One of the four active cemeteries in Brooksville, this cemetery was created behind the Union non-denominational Church around the turn of the 20th century when Cynthia Blake; Carrie Gray and others rode around town in a buggy collecting donations for its establishment. The initial inhabitants were brought in from several private burial grounds around town. For example, Blakes buried originally near Bayside Lodge (or at least their headstones) were moved here. Perhaps this group included the stones for early settlers Israel and Hephzibah Blake, husband and wife born in the 1700's.
"In the olden days" i.e. the 1800's, epitaphs were sometimes pre-carved on stones that could be ordered from Boston. These were quite expensive, costing as much as a years' salary. (No wonder many old graves in town are unmarked, or marked only with a simple fieldstone!) These old inscriptions, while expressing heartfelt and appropriate sentiment, also are somewhat generic in character. This cemetery has its share of such stones, and you will fund the epitaphs faithfully transcribed in Volume II of Cemeteries of Brooksville, Maine published by the Brooksville Historical Society.
There are several modem stones of unique character here. One belongs to James Farr, who became a French teacher under the inspiration of his teacher, Mrs. Walker, who escaped France just before the Nazi invasion. Farr was trained at the Sorbonne. His epitaph reads in French on one side, with a translation on the reverse: "Here lies James B. Farr, son of Lynwood A. and Lura A. Farr, born July 11,1946 whose ashes are shared between this plot and Chamonix, France.''
Mr. Farr is still alive. You will notice that many, many stones in this cemetery have birth dates, but no death dates. In most cases, this is because the person is still living. Occasionally it is because the descendants have yet to inscribe the date.
Another unique modem stone belongs to a Howard who died after our cemetery book was compiled. His inscription reads "It is better to be shot out of a cannon than to he squeezed through a tube." The meaning of this mysterious epitaph is partially deciphered by tracing the statement to an article about motorcycles written by Hunter S. Thompson! It has always been possible to be tucked away on Cape Rosier and still quite tuned in to the modem world.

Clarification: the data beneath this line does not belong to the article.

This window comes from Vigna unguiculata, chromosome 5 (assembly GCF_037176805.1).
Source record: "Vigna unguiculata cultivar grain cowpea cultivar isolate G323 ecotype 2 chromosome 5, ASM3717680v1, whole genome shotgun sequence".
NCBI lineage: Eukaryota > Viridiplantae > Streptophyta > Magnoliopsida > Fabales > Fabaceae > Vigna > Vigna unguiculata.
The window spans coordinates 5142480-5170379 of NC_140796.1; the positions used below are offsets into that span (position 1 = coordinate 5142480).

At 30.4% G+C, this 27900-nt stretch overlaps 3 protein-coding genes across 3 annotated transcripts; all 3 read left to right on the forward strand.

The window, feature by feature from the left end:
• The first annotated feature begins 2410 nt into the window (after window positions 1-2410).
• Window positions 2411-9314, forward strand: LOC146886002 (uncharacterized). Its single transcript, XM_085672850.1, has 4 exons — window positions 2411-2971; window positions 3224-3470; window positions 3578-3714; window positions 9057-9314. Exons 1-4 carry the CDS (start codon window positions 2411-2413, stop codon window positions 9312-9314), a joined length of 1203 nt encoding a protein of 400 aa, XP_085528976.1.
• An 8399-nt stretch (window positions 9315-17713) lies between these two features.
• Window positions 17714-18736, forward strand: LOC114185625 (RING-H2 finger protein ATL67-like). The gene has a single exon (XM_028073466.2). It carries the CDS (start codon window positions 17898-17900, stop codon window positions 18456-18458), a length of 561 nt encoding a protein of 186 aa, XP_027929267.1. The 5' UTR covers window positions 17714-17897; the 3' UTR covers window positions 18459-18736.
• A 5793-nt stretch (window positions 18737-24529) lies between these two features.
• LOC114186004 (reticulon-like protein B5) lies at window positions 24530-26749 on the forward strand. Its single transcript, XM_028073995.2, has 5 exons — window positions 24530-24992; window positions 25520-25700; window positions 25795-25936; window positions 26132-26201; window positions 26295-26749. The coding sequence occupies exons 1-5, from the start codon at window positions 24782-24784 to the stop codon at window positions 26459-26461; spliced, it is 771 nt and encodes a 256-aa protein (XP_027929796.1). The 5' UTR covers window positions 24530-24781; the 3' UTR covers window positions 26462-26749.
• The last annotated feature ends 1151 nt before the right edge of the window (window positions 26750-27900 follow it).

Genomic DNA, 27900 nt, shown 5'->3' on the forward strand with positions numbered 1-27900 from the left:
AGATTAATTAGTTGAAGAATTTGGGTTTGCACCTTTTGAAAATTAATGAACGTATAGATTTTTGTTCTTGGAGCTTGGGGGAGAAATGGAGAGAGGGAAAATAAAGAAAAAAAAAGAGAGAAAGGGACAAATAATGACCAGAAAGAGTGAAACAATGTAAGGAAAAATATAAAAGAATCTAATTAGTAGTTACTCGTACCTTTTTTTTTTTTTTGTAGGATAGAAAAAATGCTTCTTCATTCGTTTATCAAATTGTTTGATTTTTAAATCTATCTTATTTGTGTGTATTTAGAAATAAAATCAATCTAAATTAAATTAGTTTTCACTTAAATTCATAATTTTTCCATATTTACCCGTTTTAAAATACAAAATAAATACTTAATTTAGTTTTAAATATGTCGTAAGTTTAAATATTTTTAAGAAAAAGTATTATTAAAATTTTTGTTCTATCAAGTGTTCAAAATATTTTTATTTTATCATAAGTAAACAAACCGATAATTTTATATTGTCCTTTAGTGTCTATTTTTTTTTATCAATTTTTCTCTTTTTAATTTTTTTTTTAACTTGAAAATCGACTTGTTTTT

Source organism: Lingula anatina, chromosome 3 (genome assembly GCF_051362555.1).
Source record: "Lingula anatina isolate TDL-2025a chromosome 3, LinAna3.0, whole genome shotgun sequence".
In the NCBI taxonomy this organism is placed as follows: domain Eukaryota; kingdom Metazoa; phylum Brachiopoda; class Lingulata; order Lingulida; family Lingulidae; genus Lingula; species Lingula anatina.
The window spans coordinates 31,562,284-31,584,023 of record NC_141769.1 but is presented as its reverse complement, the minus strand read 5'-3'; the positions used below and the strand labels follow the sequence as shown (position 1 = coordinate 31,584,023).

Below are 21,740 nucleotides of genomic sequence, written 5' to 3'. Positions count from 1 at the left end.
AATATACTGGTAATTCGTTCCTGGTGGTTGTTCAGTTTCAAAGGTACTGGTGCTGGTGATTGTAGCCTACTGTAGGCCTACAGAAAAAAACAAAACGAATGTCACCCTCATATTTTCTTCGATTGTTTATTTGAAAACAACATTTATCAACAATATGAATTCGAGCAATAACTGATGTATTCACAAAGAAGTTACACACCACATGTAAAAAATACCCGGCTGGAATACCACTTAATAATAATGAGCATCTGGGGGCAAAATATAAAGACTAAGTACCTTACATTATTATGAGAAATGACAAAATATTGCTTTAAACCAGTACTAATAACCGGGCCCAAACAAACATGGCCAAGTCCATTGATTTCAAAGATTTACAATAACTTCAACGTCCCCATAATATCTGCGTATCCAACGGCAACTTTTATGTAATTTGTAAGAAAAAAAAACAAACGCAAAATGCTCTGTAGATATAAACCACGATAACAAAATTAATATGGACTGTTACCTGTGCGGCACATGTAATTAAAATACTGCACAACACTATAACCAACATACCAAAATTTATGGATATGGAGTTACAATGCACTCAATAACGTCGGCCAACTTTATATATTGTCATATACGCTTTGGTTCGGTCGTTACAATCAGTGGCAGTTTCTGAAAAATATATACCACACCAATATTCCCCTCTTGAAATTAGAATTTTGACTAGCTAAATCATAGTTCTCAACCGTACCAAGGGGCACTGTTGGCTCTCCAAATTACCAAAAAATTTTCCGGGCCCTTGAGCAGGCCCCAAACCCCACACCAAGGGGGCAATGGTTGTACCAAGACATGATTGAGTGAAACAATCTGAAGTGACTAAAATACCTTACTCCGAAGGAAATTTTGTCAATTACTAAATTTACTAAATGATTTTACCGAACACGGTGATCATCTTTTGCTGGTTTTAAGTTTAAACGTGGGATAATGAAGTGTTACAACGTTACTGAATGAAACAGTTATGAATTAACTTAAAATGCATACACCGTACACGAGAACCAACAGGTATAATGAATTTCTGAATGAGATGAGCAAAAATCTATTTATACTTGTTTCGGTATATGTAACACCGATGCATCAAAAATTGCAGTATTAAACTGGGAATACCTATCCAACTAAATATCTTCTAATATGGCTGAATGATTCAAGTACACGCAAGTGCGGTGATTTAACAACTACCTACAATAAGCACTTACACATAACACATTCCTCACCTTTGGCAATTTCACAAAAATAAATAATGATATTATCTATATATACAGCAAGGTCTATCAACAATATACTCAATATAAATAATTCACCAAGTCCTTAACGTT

It was the custom in the old days for a widow who remarried to be buried beside her first husband. For example, among the many Grays, John B. (who died in 1914) married Mary
McDonald, and when he died she married Alonzo Sanborn. Mr. Sanborn is buried in Lakeview cemetery but Mary is here, next to John, her name inscribed as Mary D. Sanborn.
It was fairly common for widowers to remarry and be buried with, two (or more) wives by their side. This is the case with Fred Carver. He and his first wife Etta had three children, all of whom died young, with the last, Ada, outliving her mother by a few years. Fred's second wife, Amelia, who took care of Ada, is buried next to Etta. Upon the death of Ada, Fred and Amelia left Cape Rosier for Hog Island, where they built a house and took in "rusticators" - travel by boat in those days was much easier than travel over land. Near his grave is a "scotch" rose bush that also grows, in two other places: Hog Island, and his former homestead on Cape Rosier. We have not found this particular rose elsewhere.
Often, family plots contain the remains of faithful servants. That's the case, with the small, simple stone of Jessie Tattnall, one of the very few (if not the only) black person ever buried in Brooksville. She was a beloved governess and friend of the Emerson family, and died in 1968
There are quite, a few bachelors here. One of historical interest was Ed Collins (1860-1953), a master builder of ship models, one of which (the Red Jacket) is in the Historical Society museum. His mother was Rebecca Redman, born in 1832. (She in turn was a daughter of Francis and Rebecca Redman, who are buried over the hill to the south, in the Carver Cemetery.) Next to his stone, we have placed a scanned photo of him in his harbor side shop. Another bachelor of recent memory was Jarvis Green, who died in 1960. He used to ride a bicycle with a large front tire and small rear tire. His unusual fieldstone echoes the much smaller, but equally rustic, stone that marks his mother's grave nearby. Jarvis was the subject of a poem titled "The Hermit of Cape Rosier" by one of the nation's Poet Laureates, summer resident Daniel Hoffman, whose wife Elizabeth (also a poet) is buried here.
The graves of Girard and Elizabeth Condon are covered by a most unusual moss or lichen, found nowhere else in the cemetery. The reason for this remains a mystery. Girard Condon's house on Coastal Road was donated to the Historical Society and is presently being refurbished as a Farmhouse Museum.
Most cemeteries in the United States bury their dead "in a Christian manner." This means that all bodies are laid with the head pointing west and the feet pointing east. There is an active Cemetery Association for Evergreen, which has adopted various rules, one of which is that new headstones and footstones shall face East/West and be in alignment with existing stones in that section of the cemetery. Another rule is that a person must be a native descendant of Brooksville or a resident for 10 years to buy a lot at the standard rate. Non-residents may buy a lot, but at twice the price. The association's president is Kip Leach, our Selectman, and the treasurer is Helen Condon.
Brooksville Historical Society
Cape Roser, Hancock County, Maine
Also known as Union Chapel Cemetery, Cape Rosier Unitarian Church & Cemetery, "Our Little Church Cemetery" (Blake Genealogy)